In the ’70s
Walking along the canals in Milan – Back in the ’70’s, the area of the canals (“navigli” in Italian) was where poorer people, immigrants and artists used to live in Milan. Rents were low, the canals were often dry and just as often they were used for industrial (and household) waste. But everything started to change in the ’80’s, when the Milanese élite began to discover the charm of the canals – thanks to art exhibitions, antique fairs (still on every last Sunday of the month), musical events and a selection of great restaurants – and decided to bet on the future of this area. So did young professionals and real estate companies, all somehow knowing that this was to become “Milan’s Montmartre”.
And so it actually happened! But let’s take a step back: I believe not many American travellers even know that Milan used to be a city of canals, so much that by the end of the 12th century Milan was a “city on water”. In the beginning, the canals were mainly used for irrigating the countryside, but they soon became an important means of commerce exchange and transportation of goods (the marble used for the construction of the Cathedral was transported via the canals from the quarries to the construction site).
The history of Milan’s canals is extremely fascinating and would require a long chapter all its own, but I would like to concentrate right now on the area as it is today, one of the many reasons why Milan is well worth much more than just a day or two visit on any Italian itinerary.
The canal area today is beautiful: buildings have been renovated, shops and artisan studios are all along the pebble streets, weekends are animated by flower and antique markets, the many bridges are crammed with young people, adults and children, outdoor areas of restaurants and coffee shops are always full, bicycles run on the dedicated paths – as a friend visiting the city once told me, “it’s so unexpected, it doesn’t even seem to be Milan!”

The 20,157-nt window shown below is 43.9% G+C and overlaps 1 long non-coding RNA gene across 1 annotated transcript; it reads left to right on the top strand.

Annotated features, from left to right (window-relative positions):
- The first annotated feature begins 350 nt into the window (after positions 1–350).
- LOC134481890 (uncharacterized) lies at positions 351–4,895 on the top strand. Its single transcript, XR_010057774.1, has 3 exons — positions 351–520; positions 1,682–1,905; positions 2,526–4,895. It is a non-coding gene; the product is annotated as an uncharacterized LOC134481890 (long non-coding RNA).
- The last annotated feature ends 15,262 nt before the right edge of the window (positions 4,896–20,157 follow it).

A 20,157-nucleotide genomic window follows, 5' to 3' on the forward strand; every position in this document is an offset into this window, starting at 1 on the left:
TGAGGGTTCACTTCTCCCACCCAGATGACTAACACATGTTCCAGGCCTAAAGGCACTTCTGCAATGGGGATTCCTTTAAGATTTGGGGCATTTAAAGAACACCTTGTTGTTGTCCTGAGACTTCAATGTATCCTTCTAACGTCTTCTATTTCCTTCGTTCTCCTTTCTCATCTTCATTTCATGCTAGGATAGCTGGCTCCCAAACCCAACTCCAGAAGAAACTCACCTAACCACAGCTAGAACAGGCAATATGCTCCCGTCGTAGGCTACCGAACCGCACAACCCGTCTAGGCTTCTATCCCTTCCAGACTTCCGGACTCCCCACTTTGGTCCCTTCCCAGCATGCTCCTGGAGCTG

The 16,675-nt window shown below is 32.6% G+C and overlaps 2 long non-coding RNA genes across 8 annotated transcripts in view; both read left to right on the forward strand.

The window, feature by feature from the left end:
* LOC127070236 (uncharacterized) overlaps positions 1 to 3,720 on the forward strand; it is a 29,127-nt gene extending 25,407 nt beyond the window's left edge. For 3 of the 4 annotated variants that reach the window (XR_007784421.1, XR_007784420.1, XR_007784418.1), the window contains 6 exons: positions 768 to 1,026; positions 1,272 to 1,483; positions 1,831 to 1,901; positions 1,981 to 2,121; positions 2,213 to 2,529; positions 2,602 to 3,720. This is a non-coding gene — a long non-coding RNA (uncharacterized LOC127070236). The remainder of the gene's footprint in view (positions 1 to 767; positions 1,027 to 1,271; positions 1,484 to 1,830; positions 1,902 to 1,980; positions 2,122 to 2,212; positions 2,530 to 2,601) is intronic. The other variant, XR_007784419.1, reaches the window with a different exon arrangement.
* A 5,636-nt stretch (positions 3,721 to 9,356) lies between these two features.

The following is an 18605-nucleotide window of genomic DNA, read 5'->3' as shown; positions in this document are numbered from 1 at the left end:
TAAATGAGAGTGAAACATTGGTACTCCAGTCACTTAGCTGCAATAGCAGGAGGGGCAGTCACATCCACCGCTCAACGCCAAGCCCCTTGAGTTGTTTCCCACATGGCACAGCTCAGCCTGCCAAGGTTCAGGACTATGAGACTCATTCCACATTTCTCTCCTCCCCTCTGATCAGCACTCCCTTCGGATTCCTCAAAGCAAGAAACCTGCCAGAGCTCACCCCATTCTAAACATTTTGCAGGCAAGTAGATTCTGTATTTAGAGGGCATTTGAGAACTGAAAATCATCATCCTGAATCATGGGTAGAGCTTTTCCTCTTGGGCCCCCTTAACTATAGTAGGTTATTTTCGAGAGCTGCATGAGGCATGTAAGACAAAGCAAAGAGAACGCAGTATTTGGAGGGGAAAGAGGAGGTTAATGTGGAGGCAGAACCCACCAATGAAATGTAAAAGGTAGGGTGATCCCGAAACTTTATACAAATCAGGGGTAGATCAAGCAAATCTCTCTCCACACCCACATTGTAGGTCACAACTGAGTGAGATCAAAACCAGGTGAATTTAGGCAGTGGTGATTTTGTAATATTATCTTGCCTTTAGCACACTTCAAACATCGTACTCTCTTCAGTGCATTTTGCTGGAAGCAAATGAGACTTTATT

A very well organized service offers four different boat tour itineraries along the “Naviglio Grande” and one on the “Martesana”. In addition to the beautiful villas and farmhouses scattered along the banks as the itinerary takes you to the outskirts of the city, there are several bridges to be noted, as well. They have been built over the years, some newer, some very old. Especially interesting is the “Richard Ginori’s bridge” which served the Richard Ginori ceramic factories, whose entrance can still be seen with its historic sign. Built at the beginning of the 20th century with the same techniques used for the Eiffel Tower, the bridge has now been completely restored.
Did we manage to tickle your curiosity? Plan some additional time in Milan on your next visit!
(*) Henry Miller